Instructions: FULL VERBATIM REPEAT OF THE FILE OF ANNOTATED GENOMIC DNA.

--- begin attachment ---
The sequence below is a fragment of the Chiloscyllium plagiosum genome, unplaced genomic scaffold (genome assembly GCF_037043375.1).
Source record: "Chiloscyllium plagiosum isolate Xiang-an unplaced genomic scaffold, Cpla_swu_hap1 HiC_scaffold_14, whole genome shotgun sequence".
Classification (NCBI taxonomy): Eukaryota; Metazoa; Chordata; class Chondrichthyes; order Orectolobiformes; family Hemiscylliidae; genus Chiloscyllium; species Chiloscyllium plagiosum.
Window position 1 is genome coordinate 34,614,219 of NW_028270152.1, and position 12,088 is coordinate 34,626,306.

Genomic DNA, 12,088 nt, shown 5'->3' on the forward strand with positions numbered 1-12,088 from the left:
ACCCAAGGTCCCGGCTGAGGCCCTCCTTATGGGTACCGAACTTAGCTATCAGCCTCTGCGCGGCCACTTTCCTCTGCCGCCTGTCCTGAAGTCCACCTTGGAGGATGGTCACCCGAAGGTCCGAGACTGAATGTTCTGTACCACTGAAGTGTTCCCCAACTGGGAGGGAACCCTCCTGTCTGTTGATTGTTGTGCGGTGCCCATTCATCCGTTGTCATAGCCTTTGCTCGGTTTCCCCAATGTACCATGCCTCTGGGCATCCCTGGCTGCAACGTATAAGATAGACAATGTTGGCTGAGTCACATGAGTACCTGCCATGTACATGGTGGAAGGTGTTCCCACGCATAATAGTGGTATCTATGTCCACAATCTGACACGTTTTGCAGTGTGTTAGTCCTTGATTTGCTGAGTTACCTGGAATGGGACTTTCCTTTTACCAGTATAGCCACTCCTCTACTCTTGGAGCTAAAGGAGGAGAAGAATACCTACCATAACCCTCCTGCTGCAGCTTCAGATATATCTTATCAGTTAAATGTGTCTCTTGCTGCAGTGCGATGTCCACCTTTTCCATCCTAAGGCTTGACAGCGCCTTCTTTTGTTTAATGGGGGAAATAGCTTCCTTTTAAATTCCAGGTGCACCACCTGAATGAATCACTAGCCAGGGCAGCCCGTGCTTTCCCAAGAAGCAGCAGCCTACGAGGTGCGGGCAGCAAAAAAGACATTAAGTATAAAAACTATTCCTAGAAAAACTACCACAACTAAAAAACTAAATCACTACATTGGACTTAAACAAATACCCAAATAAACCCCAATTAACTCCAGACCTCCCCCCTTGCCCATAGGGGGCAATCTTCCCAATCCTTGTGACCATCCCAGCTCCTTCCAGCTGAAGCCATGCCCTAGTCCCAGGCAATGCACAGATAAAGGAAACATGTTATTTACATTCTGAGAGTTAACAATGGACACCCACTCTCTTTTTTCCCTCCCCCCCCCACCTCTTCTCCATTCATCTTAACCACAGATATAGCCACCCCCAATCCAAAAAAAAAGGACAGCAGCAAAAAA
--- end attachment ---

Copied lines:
The sequence below is a fragment of the Chiloscyllium plagiosum genome, unplaced genomic scaffold (genome assembly GCF_037043375.1).
Source record: "Chiloscyllium plagiosum isolate Xiang-an unplaced genomic scaffold, Cpla_swu_hap1 HiC_scaffold_14, whole genome shotgun sequence".
Classification (NCBI taxonomy): Eukaryota; Metazoa; Chordata; class Chondrichthyes; order Orectolobiformes; family Hemiscylliidae; genus Chiloscyllium; species Chiloscyllium plagiosum.
Window position 1 is genome coordinate 34,614,219 of NW_028270152.1, and position 12,088 is coordinate 34,626,306.

Genomic DNA, 12,088 nt, shown 5'->3' on the forward strand with positions numbered 1-12,088 from the left:
ACCCAAGGTCCCGGCTGAGGCCCTCCTTATGGGTACCGAACTTAGCTATCAGCCTCTGCGCGGCCACTTTCCTCTGCCGCCTGTCCTGAAGTCCACCTTGGAGGATGGTCACCCGAAGGTCCGAGACTGAATGTTCTGTACCACTGAAGTGTTCCCCAACTGGGAGGGAACCCTCCTGTCTGTTGATTGTTGTGCGGTGCCCATTCATCCGTTGTCATAGCCTTTGCTCGGTTTCCCCAATGTACCATGCCTCTGGGCATCCCTGGCTGCAACGTATAAGATAGACAATGTTGGCTGAGTCACATGAGTACCTGCCATGTACATGGTGGAAGGTGTTCCCACGCATAATAGTGGTATCTATGTCCACAATCTGACACGTTTTGCAGTGTGTTAGTCCTTGATTTGCTGAGTTACCTGGAATGGGACTTTCCTTTTACCAGTATAGCCACTCCTCTACTCTTGGAGCTAAAGGAGGAGAAGAATACCTACCATAACCCTCCTGCTGCAGCTTCAGATATATCTTATCAGTTAAATGTGTCTCTTGCTGCAGTGCGATGTCCACCTTTTCCATCCTAAGGCTTGACAGCGCCTTCTTTTGTTTAATGGGGGAAATAGCTTCCTTTTAAATTCCAGGTGCACCACCTGAATGAATCACTAGCCAGGGCAGCCCGTGCTTTCCCAAGAAGCAGCAGCCTACGAGGTGCGGGCAGCAAAAAAGACATTAAGTATAAAAACTATTCCTAGAAAAACTACCACAACTAAAAAACTAAATCACTACATTGGACTTAAACAAATACCCAAATAAACCCCAATTAACTCCAGACCTCCCCCCTTGCCCATAGGGGGCAATCTTCCCAATCCTTGTGACCATCCCAGCTCCTTCCAGCTGAAGCCATGCCCTAGTCCCAGGCAATGCACAGATAAAGGAAACATGTTATTTACATTCTGAGAGTTAACAATGGACACCCACTCTCTTTTTTCCCTCCCCCCCCCACCTCTTCTCCATTCATCTTAACCACAGATATAGCCACCCCCAATCCAAAAAAAAAGGACAGCAGCAAAAAA